The ASF virus (ASFV) belongs to the Asfarviridae family and affects both domestic pigs (DP) and wild boars (WB). At present, the genetic characteristics of the ASFV are represented by 23 genotypes associated with geographical locations, characterizing the complexity of the virus epidemiology (3, 69). ASF epidemics currently occurring in Europe can be treated as two clusters of outbreaks. One of the clusters is located in Sardinia (Italy), where the disease was registered in 1978 and is represented by ASFV strains belonging to genotype 1 (10). The second cluster is widespread in North-Eastern Europe and the Russian Federation caused by strains of the ASFV belonging to genotype 2 (4). The latter is highly virulent, causing acute disease and resulting in mortality rates of 94.5–100.0% in both WB and DP (1115).

The transcontinental transmission of the ASFV in Georgia in 2007, has resulted in the introduction of the disease into the Russian Federation. The first outbreak of the region was registered in WB in the Chechen Republic (November 2007), with subsequent spread of the virus in the Russian Federation and neighboring European countries (16). The nosoareal of the ASF has recently expanded, reaching the Russian Far East (Figure 1) and affecting many countries in South-East Asia (11, 1721). While insufficient biosecurity on pig farms is considered the main factor in disease spread (2226), the presence of WB in an ecosystem plays an important role in virus transmission, which is acknowledged by many countries (22, 27, 28).

FIGURE 1
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Figure 1. The ASF-affected regions of the Russian Federation, 2007–2020 (source: OIE), and the study area.

In some countries with recorded ASF infections, WB populations play the role of an epidemiological reservoir and maintain the virus in the environment. The virus enters WB populations mainly through the animals coming into contact with DP and eating contaminated feed and swill (29, 30).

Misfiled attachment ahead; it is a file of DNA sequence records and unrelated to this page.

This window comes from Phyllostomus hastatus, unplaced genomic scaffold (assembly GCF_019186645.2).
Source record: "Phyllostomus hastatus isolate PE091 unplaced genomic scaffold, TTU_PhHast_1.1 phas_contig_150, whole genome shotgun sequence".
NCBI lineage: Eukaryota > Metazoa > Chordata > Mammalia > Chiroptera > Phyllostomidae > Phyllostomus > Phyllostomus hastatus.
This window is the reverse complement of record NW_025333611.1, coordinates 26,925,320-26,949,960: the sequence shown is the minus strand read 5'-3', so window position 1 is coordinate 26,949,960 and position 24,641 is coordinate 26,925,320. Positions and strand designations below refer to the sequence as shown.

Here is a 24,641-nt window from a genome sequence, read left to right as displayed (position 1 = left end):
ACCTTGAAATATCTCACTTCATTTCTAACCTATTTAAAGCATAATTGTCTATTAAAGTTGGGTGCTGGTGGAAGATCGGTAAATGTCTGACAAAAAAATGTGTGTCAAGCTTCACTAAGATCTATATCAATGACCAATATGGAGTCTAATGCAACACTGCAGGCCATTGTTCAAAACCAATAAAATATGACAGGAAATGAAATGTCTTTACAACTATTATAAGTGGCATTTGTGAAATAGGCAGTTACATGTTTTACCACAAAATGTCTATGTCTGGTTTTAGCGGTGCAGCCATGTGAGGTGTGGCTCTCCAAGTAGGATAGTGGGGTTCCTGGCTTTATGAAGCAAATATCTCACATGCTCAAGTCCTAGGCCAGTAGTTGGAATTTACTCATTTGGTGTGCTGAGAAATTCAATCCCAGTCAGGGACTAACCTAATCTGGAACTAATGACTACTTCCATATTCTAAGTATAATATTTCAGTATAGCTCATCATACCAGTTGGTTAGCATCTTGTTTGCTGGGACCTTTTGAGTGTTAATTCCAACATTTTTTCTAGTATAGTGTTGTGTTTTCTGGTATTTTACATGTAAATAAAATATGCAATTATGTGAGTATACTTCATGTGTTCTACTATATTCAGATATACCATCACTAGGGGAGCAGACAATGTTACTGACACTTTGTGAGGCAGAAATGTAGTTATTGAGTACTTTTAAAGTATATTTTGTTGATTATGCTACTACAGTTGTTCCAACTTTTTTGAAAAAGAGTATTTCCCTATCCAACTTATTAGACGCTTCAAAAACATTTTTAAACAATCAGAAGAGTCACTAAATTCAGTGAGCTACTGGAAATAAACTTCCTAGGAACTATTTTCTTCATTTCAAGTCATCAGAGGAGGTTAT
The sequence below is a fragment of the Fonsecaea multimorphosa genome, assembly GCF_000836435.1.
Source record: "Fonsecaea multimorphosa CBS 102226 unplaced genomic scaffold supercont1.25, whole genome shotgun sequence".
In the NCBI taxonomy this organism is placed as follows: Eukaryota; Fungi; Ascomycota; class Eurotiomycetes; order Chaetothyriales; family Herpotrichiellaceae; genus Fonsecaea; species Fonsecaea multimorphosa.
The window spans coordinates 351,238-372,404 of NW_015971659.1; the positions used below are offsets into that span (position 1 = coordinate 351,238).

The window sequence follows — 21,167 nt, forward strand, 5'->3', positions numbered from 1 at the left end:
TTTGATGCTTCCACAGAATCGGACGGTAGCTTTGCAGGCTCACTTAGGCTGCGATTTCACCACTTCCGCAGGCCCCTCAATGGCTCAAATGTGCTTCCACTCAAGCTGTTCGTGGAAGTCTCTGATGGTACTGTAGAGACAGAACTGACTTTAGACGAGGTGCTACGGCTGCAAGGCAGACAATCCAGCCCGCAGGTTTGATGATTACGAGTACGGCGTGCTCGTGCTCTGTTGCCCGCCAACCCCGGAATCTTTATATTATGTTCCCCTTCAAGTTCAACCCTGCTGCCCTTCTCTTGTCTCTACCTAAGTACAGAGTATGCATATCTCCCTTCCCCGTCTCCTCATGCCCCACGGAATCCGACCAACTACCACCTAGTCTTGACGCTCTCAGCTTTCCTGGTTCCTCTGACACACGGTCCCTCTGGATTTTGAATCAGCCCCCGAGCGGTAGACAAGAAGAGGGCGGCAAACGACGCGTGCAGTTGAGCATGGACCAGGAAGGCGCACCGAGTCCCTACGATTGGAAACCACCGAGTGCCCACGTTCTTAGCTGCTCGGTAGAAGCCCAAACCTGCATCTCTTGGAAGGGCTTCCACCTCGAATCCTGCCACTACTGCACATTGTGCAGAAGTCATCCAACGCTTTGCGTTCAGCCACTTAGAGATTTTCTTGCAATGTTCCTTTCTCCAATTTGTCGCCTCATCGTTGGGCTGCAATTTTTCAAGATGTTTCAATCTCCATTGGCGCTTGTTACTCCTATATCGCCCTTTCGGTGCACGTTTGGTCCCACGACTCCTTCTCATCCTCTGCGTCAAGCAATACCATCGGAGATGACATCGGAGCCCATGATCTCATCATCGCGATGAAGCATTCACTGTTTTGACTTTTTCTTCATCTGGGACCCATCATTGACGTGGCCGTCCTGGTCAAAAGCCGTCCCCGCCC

Wild boars and DP belong to the same species (Sus scrofa), as WB are the ancestors of DP. Therefore, the transmission of pathogens is likely bidirectional (31). Wild boars are susceptible to many infections. Although ASF is associated with high mortality, its prevalence in the population does not exceed 3% (32). Nevertheless, every year in the Russian Federation, as in many countries in Europe and Asia, new cases of ASF occur in WB. Proper disposal of infected carcasses (corpses) in compliance with biosafety measures and proper diagnostics for every infected animal are among the essential measures needed to break the ASF transmission cycle (24, 33).

Humans can affect the fluctuations in the numbers of WB, ranging from the maximum possible protection of these animals to their complete eradication. Hunting is the most important risk factor for decline in the WB population, which not only determines their population dynamics, but also has a significant impact on the sex, age, and spatial structure of their populations. Furthermore, WB are the most important hunting trophies and the main prey of large predators (3437).